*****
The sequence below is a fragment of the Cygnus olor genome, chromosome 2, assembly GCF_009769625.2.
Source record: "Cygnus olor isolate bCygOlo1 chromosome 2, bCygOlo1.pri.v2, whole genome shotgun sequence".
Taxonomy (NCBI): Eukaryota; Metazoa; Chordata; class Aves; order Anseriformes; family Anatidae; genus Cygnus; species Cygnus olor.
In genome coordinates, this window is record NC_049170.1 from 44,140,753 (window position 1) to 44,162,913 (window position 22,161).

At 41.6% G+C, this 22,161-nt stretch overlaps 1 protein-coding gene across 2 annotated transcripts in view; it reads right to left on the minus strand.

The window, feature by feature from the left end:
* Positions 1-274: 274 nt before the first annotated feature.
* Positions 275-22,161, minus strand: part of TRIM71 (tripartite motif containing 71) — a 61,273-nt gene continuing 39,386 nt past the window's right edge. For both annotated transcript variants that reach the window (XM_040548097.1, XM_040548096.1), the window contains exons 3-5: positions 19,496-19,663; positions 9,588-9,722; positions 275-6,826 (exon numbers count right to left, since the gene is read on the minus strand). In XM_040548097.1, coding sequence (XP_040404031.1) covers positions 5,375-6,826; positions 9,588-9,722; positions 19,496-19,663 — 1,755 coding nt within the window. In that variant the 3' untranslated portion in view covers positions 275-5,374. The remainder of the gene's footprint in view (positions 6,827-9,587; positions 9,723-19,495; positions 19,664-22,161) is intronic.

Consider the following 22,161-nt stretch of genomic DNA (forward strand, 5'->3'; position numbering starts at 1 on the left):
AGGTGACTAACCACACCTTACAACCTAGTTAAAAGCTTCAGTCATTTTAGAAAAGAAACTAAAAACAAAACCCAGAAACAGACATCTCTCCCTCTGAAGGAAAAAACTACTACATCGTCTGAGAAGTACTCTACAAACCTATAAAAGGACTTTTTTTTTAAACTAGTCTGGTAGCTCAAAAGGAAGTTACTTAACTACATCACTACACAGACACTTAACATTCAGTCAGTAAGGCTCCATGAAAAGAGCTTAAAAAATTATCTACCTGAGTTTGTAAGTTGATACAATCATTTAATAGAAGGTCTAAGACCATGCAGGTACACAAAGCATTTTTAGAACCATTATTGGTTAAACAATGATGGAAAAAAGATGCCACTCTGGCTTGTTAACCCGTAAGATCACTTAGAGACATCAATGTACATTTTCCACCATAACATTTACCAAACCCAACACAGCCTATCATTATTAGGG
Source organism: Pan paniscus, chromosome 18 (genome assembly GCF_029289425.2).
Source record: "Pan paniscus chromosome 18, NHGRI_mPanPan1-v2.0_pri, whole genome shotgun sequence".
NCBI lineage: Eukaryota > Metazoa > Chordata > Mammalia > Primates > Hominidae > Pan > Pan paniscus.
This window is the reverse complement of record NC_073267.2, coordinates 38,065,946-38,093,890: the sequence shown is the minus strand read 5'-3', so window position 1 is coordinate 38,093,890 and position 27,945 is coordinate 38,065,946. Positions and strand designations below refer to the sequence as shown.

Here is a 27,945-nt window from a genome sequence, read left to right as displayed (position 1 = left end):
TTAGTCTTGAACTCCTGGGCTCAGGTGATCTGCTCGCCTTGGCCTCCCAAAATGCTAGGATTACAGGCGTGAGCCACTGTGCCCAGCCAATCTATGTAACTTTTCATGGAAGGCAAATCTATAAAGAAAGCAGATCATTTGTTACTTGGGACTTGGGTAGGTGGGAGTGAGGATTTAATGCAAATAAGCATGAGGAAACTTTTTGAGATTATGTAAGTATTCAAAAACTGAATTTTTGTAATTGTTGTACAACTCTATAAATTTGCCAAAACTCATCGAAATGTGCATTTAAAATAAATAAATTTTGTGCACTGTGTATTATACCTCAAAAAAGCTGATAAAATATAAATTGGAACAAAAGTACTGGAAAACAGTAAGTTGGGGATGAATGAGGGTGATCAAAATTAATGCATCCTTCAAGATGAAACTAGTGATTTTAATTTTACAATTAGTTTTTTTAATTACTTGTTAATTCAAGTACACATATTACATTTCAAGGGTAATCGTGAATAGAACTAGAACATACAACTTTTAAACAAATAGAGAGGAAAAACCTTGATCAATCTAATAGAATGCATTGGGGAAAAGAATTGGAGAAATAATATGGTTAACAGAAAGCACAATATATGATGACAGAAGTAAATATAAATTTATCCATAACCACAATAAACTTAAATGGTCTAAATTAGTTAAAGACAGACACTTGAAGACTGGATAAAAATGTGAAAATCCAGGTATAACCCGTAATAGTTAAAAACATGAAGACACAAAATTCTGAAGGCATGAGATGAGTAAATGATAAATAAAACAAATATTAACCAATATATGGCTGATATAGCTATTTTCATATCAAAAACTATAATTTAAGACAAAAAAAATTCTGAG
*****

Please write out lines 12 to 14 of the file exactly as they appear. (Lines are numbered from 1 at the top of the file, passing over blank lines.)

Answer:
Source record: "Pan paniscus chromosome 18, NHGRI_mPanPan1-v2.0_pri, whole genome shotgun sequence".
NCBI lineage: Eukaryota > Metazoa > Chordata > Mammalia > Primates > Hominidae > Pan > Pan paniscus.
This window is the reverse complement of record NC_073267.2, coordinates 38,065,946-38,093,890: the sequence shown is the minus strand read 5'-3', so window position 1 is coordinate 38,093,890 and position 27,945 is coordinate 38,065,946. Positions and strand designations below refer to the sequence as shown.